Tuesday, May 19, 2009

Illinois Department of Agriculture to begin Gypsy Moth Treatments

May 13, 2009

Applications scheduled in LaSalle, Lee, Ogle and Stephenson counties

SPRINGFIELD, Ill. - The Illinois Department of Agriculture is scheduled to begin its 2009 Gypsy Moth treatment program Tuesday, May 19.

Weather permitting, BTK, a safe and environmentally-friendly insecticide, will be aerially applied to parts of LaSalle, Lee, Ogle and Stephenson counties beginning at daybreak.

The largest treatment site, 400 acres, is located east of Oglesby in Matthiessen State Park. Other sites to be treated include a rural area along Paulsen Rd. west of Dixon in Lee County, part of the Lowden-Miller State Forest in Ogle County and a rural area south of Lena along Route 73, U.S. 20 and Goddard Rd. in Stephenson County. Together, the sites total about 950 acres.

The work should take no longer than a day to complete. However, each site will receive two applications a week apart.

The treatments have been timed to coincide with the emergence of the destructive moth's caterpillar. However, specific application dates could be affected by wind or rain. Maps of the treatment sites are posted on the department's website at www.agr.state.il.us.

BTK, or Bacillus thuringiensis kurstaki, is a naturally-occurring bacteria commonly found in soil that has been safely used in the United States as an environmentally-friendly alternative to chemical pesticides for more than 50 years. It is non-toxic to humans, other mammals, birds, fish and most insects, including honeybees and lady bugs.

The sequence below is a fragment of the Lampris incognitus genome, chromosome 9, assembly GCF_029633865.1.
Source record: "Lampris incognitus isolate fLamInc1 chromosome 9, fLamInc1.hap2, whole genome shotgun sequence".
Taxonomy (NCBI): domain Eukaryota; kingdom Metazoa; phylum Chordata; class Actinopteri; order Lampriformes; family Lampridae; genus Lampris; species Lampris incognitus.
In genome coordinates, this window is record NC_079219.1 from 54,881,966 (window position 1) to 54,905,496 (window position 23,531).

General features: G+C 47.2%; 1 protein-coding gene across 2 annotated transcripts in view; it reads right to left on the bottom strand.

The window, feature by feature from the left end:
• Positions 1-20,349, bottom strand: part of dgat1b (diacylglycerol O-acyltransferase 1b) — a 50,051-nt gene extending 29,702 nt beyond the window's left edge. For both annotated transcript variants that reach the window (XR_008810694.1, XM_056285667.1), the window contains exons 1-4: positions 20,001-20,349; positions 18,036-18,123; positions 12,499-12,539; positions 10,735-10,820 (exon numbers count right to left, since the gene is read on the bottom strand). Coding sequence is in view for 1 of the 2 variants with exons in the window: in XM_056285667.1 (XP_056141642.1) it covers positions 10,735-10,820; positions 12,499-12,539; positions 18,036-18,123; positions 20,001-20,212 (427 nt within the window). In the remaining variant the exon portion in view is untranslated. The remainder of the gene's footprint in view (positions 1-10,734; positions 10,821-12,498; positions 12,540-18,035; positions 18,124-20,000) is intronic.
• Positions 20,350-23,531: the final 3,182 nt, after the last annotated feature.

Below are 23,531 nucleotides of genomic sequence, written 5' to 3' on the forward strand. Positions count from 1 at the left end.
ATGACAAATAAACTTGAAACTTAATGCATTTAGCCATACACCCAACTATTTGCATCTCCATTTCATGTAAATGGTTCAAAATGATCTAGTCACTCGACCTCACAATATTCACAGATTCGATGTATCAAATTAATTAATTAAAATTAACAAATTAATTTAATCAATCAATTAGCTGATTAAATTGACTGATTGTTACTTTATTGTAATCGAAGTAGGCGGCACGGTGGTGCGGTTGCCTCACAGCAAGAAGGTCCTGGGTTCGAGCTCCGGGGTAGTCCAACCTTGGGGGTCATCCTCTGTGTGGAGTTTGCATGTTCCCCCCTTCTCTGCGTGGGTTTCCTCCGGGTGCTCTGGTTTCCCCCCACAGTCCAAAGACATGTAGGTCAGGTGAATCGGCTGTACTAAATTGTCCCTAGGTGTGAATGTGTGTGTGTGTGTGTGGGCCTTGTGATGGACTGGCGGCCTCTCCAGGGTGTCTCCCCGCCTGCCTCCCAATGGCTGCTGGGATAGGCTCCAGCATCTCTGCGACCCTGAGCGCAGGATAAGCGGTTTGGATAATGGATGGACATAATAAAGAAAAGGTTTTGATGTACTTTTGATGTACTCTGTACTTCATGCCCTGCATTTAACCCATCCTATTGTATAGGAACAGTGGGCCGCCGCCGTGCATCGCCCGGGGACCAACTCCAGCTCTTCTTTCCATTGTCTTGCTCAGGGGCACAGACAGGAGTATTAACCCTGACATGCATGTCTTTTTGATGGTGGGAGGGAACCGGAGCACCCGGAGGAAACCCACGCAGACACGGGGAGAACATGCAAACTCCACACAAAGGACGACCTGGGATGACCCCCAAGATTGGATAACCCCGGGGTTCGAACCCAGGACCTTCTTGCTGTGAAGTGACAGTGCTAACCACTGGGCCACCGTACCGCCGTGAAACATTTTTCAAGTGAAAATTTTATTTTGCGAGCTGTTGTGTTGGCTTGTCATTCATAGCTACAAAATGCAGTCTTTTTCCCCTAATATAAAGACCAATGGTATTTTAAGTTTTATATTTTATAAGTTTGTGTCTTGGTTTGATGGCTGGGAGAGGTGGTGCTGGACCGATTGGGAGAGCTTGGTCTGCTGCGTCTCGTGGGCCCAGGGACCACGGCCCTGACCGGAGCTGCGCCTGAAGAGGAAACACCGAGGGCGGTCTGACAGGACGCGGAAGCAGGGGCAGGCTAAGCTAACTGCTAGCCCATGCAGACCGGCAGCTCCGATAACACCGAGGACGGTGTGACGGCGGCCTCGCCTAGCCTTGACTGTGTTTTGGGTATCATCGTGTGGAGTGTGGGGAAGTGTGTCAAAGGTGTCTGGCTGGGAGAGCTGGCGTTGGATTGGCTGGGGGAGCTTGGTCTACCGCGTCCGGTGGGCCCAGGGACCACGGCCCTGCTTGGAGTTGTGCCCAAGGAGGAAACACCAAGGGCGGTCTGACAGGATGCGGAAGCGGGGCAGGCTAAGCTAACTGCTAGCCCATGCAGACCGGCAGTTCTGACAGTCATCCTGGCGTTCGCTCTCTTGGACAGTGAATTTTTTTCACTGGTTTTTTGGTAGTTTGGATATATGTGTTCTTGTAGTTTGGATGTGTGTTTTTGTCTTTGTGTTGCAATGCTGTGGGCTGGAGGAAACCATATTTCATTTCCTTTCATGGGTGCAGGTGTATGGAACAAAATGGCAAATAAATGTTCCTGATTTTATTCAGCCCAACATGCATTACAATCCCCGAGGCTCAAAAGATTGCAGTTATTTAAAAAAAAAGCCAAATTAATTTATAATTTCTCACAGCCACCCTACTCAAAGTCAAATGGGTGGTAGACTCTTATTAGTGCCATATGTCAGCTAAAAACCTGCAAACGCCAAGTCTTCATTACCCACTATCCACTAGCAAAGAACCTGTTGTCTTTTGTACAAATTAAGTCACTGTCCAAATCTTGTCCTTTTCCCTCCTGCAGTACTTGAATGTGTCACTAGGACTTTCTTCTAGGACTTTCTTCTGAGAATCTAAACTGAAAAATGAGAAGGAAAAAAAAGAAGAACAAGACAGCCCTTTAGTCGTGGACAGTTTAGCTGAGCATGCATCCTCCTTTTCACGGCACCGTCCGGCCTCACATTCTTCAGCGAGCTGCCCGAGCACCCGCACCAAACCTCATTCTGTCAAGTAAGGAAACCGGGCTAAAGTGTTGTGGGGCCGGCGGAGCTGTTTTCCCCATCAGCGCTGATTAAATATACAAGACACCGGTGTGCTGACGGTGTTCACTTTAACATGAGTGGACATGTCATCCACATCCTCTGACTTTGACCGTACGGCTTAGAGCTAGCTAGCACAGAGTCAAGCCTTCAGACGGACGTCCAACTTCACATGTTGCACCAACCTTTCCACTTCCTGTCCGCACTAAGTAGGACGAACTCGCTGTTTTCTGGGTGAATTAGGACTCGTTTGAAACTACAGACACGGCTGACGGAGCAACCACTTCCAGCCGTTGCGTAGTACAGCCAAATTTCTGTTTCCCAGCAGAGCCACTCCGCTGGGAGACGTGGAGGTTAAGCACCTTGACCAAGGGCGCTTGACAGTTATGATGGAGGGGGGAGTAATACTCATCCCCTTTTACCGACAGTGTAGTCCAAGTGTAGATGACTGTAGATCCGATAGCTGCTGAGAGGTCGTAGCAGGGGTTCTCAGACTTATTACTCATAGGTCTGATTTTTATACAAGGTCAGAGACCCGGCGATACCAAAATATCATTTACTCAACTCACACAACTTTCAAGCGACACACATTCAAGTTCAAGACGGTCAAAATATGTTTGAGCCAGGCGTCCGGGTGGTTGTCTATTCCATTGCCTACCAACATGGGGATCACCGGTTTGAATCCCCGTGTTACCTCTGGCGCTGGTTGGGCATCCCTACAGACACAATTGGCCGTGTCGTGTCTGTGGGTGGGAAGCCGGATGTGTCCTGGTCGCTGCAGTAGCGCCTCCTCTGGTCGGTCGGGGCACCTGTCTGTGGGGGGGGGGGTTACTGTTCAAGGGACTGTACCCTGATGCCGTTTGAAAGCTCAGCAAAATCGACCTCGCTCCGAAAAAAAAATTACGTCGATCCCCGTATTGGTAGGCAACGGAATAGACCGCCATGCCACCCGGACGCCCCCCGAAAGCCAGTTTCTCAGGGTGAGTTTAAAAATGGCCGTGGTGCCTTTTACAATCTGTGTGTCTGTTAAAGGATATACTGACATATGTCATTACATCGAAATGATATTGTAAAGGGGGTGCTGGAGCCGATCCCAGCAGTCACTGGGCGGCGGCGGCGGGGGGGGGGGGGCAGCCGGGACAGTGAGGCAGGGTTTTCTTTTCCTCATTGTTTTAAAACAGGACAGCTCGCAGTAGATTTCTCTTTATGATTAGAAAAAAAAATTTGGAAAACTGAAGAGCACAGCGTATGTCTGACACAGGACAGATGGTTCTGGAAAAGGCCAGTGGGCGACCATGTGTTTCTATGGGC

Gypsy Moths feast on the foliage of trees and shrubs, and large populations are capable of stripping plants bare. They obtained their name because the female moth cannot fly and typically lays her eggs on objects near where she is feeding, including campers, grills and backpacks. When these items are moved, the eggs ride along like a nomadic gypsy.

Other infested sites in northern Illinois will receive an application of pheromone, a sexual attractant that confuses male gypsy moths and prevents them from breeding. Those applications are scheduled in late June.

Funding for the treatments comes from the Slow the Spread program, a joint local, state and federal effort to reduce and control the spread of the Gypsy Moth.

Maps of the Treatment Sites:
General Overview


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